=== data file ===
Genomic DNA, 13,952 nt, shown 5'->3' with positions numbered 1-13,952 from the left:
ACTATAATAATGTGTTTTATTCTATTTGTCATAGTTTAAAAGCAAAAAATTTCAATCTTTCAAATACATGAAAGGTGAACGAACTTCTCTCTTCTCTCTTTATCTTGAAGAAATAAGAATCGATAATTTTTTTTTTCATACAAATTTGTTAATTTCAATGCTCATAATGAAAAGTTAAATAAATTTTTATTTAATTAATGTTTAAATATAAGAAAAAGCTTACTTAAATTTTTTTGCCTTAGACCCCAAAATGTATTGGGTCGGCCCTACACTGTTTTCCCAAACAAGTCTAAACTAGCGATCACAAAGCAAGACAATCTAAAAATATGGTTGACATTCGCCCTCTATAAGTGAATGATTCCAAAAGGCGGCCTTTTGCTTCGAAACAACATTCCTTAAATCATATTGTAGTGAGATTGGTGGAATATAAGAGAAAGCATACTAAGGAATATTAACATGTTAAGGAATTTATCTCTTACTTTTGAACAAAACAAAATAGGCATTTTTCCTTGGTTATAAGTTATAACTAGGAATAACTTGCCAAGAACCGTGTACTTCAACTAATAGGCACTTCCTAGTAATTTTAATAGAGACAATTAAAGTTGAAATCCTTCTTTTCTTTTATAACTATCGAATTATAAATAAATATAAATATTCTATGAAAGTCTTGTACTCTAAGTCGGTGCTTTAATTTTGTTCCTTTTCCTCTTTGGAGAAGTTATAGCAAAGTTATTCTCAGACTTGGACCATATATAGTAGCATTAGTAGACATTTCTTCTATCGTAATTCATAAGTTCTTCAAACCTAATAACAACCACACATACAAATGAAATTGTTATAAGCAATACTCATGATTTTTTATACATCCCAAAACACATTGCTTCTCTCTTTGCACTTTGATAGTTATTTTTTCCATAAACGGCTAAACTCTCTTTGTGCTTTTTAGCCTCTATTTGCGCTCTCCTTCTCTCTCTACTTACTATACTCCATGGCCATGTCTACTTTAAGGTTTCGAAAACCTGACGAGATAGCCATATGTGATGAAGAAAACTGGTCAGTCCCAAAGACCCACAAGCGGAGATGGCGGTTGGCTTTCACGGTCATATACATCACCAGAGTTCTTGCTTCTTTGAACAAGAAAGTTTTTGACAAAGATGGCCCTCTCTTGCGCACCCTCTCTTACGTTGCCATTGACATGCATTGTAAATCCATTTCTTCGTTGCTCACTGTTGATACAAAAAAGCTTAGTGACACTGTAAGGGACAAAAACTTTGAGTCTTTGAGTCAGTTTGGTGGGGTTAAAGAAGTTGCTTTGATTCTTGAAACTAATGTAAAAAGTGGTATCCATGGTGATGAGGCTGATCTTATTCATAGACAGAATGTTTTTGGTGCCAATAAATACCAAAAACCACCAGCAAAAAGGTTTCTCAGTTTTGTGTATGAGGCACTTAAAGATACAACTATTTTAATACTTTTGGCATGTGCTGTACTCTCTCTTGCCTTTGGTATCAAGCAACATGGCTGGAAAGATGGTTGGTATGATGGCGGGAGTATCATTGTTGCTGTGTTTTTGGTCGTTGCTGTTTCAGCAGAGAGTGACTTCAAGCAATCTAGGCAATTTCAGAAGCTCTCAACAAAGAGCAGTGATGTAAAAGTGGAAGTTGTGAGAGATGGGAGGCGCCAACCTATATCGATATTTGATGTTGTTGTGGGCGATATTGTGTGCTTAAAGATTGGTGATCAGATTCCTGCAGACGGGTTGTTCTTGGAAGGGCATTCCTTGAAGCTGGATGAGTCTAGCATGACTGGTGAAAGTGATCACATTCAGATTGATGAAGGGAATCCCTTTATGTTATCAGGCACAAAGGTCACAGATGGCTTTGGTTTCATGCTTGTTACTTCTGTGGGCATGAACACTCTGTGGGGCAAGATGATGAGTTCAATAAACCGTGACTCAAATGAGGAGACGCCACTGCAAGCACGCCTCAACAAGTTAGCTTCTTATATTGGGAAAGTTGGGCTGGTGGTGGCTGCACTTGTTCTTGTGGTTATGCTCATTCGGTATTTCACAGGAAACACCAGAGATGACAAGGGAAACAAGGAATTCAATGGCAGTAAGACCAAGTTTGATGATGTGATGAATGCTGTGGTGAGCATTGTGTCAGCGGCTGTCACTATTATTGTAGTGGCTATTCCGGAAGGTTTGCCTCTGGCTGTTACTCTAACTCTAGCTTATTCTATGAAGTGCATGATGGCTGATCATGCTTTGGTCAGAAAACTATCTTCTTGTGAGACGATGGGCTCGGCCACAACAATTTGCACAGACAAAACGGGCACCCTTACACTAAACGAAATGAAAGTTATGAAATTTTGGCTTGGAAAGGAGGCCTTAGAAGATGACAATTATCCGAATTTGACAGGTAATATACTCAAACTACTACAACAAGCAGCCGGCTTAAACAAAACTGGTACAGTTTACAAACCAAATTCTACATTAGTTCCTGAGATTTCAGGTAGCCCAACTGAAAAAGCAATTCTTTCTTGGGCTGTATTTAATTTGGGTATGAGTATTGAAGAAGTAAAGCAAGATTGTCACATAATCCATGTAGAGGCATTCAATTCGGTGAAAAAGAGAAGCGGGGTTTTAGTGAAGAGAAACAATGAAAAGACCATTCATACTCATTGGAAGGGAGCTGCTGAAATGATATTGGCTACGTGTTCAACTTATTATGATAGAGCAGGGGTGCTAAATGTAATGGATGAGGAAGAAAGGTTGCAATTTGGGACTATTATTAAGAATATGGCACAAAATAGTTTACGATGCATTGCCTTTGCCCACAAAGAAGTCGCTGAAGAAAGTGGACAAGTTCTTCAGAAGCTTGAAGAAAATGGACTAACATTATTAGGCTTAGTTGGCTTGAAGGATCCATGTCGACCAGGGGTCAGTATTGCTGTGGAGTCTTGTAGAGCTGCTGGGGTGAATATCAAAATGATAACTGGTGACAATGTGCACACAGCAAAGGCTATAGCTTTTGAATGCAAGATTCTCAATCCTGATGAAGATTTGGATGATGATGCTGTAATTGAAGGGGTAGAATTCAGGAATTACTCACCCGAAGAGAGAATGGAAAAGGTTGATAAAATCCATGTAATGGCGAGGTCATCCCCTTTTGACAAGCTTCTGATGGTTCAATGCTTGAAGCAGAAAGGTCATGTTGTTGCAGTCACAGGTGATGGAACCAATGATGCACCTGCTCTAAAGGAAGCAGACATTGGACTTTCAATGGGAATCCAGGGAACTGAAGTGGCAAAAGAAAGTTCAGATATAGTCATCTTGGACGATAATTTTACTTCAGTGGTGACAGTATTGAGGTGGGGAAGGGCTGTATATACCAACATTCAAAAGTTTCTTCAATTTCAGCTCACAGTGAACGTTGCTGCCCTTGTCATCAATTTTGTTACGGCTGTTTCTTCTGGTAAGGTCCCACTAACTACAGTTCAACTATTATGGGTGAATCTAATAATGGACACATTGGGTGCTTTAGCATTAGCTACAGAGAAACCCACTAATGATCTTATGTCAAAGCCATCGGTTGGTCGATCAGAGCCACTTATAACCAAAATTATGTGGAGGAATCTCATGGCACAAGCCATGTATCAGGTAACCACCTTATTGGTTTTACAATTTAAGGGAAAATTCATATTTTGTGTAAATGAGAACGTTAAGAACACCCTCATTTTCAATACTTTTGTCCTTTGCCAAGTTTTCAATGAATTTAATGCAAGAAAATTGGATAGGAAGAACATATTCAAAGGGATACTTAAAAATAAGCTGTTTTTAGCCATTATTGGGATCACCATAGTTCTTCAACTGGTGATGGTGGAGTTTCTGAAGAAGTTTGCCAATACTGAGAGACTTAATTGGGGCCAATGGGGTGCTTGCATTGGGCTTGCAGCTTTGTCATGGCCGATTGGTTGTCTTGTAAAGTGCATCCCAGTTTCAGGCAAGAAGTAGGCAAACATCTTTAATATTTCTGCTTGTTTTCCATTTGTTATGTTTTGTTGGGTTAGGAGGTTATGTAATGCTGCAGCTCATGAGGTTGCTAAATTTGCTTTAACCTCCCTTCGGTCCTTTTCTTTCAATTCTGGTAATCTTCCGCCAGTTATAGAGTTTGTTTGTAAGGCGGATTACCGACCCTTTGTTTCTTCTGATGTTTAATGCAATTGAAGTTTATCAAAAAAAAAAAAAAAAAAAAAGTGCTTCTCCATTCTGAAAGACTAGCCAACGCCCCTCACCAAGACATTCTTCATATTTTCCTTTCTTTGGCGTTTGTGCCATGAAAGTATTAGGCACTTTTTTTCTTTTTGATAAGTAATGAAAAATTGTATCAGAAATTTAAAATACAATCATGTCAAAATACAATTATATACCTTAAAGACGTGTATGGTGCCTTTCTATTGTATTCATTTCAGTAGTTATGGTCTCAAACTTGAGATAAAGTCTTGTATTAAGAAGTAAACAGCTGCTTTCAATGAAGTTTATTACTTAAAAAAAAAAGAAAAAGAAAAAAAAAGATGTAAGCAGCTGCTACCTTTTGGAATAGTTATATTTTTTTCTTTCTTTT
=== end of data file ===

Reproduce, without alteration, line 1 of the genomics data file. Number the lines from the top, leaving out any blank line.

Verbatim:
Genomic DNA, 13,952 nt, shown 5'->3' with positions numbered 1-13,952 from the left: